Recruiting candidates to fill vacant roles is one of your most important responsibilities as an HR professional. Your company simply can’t thrive without the right people. It’s your job to find them.
That’s why it’s important to take your time with this task. You don’t want to overlook the ideal candidate because you were rushing to fill a position too quickly. At the same time, recruitment and hiring are expensive, and any team’s productivity and morale can suffer if a position is left open for too long. Your goal should be to attract the best candidates and then screen, interview, and complete background checks as efficiently as possible, without sacrificing quality.
The following ideas can help you achieve this balance. Again, while your most crucial goal is to hire the right people, regardless of how long that takes, you can fill jobs more quickly by keeping the following suggestions in mind.
Maintain an Applicant Database
Even if you ultimately decide not to hire a candidate, he or she may still possess skills and experience that could benefit you company later. Smart HR professionals know this and keep databases of past applications. You should do the same.
An applicant database gives you instant access to a pool of qualified candidates the next time you need to hire. You can quickly reach out to them to find out if they are still interested in a job at your company. Granted, they may now be working elsewhere, but it’s still worth checking on past applicants when they have the requisite skills for a vacant position. Doing so can help you save a lot of time.
Remember that having a database of potential candidates at your fingertips only goes so far. That’s why you also must work to turn rejected candidates into allies—you want to have a database of people who would be willing to work for you, even after you’ve rejected them. You can establish this positive relationship during recruitment by treating candidates with respect: delivering bad news with compassion, offering honest feedback, and asking for their feedback about the process. Above all, never leave anyone hanging or wondering when they’ll hear back from you.
Be Specific with Job Descriptions
Taking the time to draft a good job description will save you lots of time in the long run. Above all, job descriptions must be specific. When writing them, make sure you not only clearly define what duties are associated with a role, but what strengths an applicant must have to be considered.
Will this scare off some applicants? Potentially, but that can be a good thing. HR professionals often waste time sorting through applications from candidates who are obviously unqualified. Sometimes, these candidates may even reach the interview stage, which only wastes more time. Avoid this by ensuring job descriptions are detailed enough that only genuinely qualified people will want to apply.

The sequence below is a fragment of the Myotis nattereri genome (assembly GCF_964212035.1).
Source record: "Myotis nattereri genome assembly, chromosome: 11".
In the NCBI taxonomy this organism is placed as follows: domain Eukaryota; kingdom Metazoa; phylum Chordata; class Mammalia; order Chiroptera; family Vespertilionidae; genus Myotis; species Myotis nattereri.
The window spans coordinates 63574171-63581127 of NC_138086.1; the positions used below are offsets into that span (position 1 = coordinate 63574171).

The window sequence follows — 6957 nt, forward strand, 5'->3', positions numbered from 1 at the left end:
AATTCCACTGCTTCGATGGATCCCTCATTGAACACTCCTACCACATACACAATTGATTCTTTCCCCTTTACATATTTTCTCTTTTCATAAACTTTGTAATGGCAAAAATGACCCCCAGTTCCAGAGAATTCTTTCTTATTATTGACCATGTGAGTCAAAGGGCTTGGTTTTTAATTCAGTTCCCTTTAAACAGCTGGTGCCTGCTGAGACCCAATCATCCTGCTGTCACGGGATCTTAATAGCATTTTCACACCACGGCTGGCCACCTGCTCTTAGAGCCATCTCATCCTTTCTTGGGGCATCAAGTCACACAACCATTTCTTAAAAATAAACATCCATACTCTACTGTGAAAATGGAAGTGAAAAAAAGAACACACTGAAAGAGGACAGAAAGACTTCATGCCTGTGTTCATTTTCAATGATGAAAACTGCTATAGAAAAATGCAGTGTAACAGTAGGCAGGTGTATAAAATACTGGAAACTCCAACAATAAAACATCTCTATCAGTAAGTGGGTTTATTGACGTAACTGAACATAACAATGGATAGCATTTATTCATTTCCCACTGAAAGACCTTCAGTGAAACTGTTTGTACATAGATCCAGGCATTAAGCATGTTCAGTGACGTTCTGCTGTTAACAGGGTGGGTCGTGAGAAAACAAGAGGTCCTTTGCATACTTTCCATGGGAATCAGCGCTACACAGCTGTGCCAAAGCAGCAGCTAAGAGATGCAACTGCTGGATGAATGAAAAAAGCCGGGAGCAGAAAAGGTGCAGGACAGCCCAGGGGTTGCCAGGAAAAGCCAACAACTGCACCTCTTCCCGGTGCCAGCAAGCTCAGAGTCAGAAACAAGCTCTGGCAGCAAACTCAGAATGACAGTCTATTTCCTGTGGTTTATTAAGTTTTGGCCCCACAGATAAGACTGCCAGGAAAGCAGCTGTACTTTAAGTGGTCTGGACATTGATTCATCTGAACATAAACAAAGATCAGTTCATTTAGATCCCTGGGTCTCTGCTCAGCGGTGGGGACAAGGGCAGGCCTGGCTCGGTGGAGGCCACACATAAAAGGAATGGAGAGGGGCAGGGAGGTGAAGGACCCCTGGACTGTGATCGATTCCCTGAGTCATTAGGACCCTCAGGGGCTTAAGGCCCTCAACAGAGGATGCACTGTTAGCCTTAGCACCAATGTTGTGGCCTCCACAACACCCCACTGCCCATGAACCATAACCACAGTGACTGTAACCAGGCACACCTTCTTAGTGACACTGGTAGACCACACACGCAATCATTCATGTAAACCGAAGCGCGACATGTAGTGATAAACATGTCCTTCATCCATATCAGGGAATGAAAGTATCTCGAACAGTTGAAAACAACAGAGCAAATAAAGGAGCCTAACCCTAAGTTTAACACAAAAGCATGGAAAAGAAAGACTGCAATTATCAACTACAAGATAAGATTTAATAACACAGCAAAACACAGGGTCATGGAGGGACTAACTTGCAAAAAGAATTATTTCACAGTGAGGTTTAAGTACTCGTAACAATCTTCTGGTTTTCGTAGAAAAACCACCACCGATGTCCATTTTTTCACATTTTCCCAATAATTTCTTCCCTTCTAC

Consider an Employee Referral Program
There’s a good chance your company’s employees know other people looking for jobs in your industry. They can therefore be a very useful asset when you’re filling open positions.
Discuss the idea of an employee referral program with managers and executives. When a position needs to be filled, alert your current workforce, encouraging them to suggest colleagues if they know anyone with the right qualifications and experience. You may wish to offer employees a bonus or some other reward if the candidates they refer are ultimately hired.
However, be aware that it’s not always wise to broadcast the fact that you are filling a job vacancy. There may be situations where employees become upset that you’re looking for people outside the organization to fill a particular role. Discussing this potential issue with executive leadership and department leads and managers to avoid an unwanted conflict.
Analyze Your Hiring Process
It’s worth noting that your hiring process in general may not be as efficient as it could be. For example, maybe your process includes too many steps between the time you receive a candidate’s application and the time you offer them a job. If this is the case, by the time you are ready to make an offer, a candidate may have accepted a position elsewhere, forcing you to spend even more time on recruitment.
Analyze your current hiring process with the help of qualified colleagues to identify steps that can be removed, combined, or shortened. Don’t make the mistake of assuming there are no inefficiencies to be addressed.
Focus on Retention
One of the smartest ways to save time on hiring is to prioritize retention. Quite simply, when people don’t quit often, you’ll have fewer vacant roles to fill.
There are many ways to reduce turnover. The specific tactics that will work best for your organization depend on your staff’s needs and expectations. That said, there are some general ways to boost retention that tend to work at all companies.
One is to make sure employees know that they have opportunities for growth and advancement. When people join companies, they want to know they will be able to take on new responsibilities in the future. It’s also important to ensure your compensation package is fair and competitive with that of other organizations in your industry. You don’t want to lose strong employees because you weren’t paying them enough.